Preparedness and Partnership: Community-driven hazard and resource mapping to support community resilience

Authors: Gretchen Fagg*, University College London
Topics: Hazards, Risks, and Disasters, Qualitative Research
Keywords: Participatory Geography, Disaster, Preparedness, Citizen Science, Community Resilience, Hazards
Session Type: Paper
Day: 4/10/2018
Start / End Time: 10:00 AM / 11:40 AM
Room: Bacchus, Sheraton, 8th Floor
Presentation File: No File Uploaded


Disaster and emergency preparedness planning assumptions are traditionally hierarchical; that is, with a view that first responders, government officials or health professionals set the agenda for preparedness planning and discourse on behalf of the general public. Recent shifts in planning have explored the involvement of non-traditional partners such as NGOs and community groups in a more citizen-centred disaster planning arrangement (Cutter et al. 2008). However, despite this popularised shift towards encouraging individual and community responsibility for disaster preparedness, information remains top-down, and the challenge of how to engage communities with a disaster preparedness agenda persists.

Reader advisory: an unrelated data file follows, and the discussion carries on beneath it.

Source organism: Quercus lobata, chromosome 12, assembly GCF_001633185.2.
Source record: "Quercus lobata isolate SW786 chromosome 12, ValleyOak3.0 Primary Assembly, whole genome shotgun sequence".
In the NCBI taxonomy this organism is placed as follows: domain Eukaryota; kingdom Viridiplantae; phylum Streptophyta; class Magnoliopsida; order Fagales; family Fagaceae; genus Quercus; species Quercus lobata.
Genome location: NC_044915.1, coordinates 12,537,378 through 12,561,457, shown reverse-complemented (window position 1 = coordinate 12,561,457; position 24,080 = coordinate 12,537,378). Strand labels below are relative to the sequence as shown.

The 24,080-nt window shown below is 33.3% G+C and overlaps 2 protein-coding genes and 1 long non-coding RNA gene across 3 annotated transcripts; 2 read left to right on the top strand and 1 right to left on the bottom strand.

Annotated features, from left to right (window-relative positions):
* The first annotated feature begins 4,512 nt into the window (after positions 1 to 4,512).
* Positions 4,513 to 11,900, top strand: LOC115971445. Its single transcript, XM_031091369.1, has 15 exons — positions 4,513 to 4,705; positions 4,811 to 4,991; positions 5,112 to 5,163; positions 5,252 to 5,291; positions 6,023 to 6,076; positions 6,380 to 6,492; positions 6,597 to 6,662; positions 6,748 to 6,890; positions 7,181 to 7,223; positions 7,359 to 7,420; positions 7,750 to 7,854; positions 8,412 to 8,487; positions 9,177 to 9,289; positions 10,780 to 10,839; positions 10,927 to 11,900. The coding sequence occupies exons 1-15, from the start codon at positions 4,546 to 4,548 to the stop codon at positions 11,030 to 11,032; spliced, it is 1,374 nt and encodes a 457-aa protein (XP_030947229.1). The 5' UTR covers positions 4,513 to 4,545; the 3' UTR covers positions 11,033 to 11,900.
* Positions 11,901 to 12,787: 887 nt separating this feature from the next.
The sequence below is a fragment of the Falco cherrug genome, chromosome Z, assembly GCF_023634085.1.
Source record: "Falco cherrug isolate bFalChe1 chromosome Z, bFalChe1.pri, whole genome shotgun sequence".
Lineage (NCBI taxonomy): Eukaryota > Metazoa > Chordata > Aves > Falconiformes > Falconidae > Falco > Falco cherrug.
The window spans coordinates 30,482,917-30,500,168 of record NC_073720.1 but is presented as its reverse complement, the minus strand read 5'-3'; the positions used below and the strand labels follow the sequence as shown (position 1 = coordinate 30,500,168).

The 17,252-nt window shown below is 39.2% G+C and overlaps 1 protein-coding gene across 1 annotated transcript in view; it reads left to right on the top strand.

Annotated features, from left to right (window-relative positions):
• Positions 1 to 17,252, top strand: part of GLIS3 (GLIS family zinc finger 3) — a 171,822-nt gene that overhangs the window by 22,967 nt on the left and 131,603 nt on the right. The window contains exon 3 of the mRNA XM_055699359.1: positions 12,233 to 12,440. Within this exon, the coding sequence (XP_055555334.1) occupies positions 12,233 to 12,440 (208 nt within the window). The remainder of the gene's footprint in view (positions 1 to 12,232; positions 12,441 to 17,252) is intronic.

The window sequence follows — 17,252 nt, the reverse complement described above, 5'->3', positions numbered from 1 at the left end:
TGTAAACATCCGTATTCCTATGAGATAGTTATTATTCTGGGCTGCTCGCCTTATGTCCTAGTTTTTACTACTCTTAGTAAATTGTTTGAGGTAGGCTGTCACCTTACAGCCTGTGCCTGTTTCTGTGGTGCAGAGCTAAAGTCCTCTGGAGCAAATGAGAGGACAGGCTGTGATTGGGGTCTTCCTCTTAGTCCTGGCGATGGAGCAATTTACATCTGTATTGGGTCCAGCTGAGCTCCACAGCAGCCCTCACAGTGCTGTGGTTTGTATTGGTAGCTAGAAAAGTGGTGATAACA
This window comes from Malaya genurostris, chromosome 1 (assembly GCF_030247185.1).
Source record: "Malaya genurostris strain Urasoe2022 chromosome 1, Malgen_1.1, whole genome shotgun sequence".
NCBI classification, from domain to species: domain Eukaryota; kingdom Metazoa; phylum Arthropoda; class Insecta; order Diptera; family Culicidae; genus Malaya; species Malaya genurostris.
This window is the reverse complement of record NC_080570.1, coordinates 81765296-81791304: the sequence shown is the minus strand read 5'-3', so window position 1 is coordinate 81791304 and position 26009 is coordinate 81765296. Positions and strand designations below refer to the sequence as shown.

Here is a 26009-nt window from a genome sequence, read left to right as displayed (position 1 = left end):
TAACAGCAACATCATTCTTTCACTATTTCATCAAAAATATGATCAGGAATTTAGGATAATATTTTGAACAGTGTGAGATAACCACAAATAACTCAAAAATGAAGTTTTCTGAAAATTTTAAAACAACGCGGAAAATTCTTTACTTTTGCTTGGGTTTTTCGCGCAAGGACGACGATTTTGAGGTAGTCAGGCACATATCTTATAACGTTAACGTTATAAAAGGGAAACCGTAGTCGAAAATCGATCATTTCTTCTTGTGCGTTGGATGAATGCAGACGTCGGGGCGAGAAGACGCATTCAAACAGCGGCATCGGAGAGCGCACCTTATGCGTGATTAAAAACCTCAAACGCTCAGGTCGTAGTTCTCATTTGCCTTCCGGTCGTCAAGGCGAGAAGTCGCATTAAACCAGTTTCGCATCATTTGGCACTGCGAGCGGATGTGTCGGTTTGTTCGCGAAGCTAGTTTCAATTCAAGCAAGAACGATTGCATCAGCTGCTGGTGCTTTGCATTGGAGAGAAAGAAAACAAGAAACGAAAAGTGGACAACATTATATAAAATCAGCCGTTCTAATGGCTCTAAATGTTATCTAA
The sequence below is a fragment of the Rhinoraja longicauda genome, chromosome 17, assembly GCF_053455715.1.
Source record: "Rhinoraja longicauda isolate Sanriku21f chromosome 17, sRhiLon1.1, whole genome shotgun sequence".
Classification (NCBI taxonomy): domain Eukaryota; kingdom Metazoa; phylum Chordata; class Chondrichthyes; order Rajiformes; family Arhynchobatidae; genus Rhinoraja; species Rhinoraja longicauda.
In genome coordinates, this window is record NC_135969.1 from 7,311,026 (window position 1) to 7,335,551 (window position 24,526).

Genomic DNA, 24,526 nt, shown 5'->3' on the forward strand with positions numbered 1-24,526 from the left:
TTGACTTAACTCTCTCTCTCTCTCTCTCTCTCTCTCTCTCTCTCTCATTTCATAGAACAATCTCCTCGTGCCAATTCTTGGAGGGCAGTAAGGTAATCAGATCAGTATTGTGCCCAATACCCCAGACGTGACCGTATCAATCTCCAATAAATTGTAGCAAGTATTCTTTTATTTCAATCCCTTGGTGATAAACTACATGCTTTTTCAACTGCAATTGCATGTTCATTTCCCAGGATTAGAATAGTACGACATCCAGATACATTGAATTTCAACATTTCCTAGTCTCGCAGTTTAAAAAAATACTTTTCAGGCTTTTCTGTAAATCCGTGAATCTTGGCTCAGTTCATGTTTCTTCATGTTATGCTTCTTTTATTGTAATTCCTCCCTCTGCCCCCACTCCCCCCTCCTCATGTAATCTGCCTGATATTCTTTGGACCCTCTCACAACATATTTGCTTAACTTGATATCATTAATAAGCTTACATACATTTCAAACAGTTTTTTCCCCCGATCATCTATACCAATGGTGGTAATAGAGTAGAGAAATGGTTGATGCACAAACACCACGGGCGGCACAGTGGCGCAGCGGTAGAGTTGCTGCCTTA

Participatory action research and citizen science methods may facilitate engagement of communities in the preparedness at a foundational level by allowing participants the chance to have a say in the agenda itself. The geospatial web (Geoweb) has expanded how the public may participate with and contribute to civil society (Goodchild 2007, Elwood 2008). Digital technology paired with participatory research offers an opportunity for community members to themselves define, collect and analyse information to provide a uniquely localised, bottom-up context to what was otherwise primarily a top-down discourse.

This paper explores a specific case where geographers and interdisciplinary partners deployed participatory mapping methods and tools to facilitate community engagement. The process included identifying local preparedness goals, collaborative development and use of community hazard and resource mapping, and exploring how the data collected might both strengthen the group’s planning arrangements and empower its participation in the formal emergency preparedness landscape.

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